Most of us understand the background of Low Impact Development (LID). Produced in Prince George's County, Maryland in the early'90s, embraced throughout the Chesapeake Bay, slowly embraced in the Northwest and the Great Lakes, and currently picking up steam and moving shore to shore.
It is a significant part of the coming post-construction rulemaking and TMDL answers; and it's recognized as a crucial piece to solving our water quality, quantity, and speed woes as well as fulfilling our sustainable low influence development objectives.
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But it is not all sunshine and rainbows. Those people who are professionals in the area of stormwater know that issues exist using the dominant BMP employed in LID layout, bioretention/ biofiltration systems. Reasons for these issues abound.
Over-reliance on 20-year-old design advice, just plain awful soil networking layouts, inexplicable, however frequent deficiency of quality controls on land media manufacturing and system setup, small or no field verification of functionality, and the list continue on and on.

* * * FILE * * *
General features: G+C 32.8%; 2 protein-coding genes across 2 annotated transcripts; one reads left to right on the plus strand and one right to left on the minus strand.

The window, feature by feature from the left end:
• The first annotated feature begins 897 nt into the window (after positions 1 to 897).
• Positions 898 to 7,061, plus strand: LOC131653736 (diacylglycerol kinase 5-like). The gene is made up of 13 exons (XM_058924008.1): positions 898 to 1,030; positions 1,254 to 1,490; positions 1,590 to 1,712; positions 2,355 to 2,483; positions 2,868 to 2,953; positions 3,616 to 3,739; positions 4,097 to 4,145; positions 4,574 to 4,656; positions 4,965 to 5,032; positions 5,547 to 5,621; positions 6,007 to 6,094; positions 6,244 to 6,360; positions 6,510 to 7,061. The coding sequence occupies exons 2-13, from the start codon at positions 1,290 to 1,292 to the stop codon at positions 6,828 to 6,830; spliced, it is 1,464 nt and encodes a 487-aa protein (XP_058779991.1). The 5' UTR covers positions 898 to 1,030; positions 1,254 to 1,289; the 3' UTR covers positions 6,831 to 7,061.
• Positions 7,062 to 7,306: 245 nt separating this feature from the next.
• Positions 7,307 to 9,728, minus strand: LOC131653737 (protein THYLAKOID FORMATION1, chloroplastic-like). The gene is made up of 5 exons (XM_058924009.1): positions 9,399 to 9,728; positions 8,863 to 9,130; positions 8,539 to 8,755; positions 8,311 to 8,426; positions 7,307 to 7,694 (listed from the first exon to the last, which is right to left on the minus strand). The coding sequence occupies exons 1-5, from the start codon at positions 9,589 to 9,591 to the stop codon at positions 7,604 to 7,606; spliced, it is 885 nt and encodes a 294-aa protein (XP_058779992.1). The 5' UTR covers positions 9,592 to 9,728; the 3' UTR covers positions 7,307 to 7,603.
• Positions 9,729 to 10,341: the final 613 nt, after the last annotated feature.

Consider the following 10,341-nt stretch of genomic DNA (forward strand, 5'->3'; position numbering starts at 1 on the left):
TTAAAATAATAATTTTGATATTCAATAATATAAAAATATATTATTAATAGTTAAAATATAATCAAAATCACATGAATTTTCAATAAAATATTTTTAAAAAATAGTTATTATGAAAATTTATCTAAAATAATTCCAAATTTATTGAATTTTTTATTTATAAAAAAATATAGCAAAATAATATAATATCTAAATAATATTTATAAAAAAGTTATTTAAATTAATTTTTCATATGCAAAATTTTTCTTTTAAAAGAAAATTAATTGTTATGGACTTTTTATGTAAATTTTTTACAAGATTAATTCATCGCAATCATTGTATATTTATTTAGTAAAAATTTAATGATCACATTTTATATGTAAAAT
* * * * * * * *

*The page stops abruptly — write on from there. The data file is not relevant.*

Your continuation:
The outcome is intolerably large failure rates; in certain regions, failure rates are as large as 50%, for that critically important BMP.
One crucial reason is that the sector has lagged in commercializing bioretention options as it's for additional Low Impact Development techniques including Water Harvesting Systems, Green Roofs, and Porous Pavement, to mention a couple.
This site is a three-part series based on my six decades of expertise with the design and structure of biofiltration techniques, and that which I've learned in the procedure.
I will also speak about our search to commercialize an economical biofiltration alternative that's far superior to conventional designs concerning economics, reliability, quantity management, and above all the water quality benefits are ushering in a flourish in next generation' LID options for stormwater.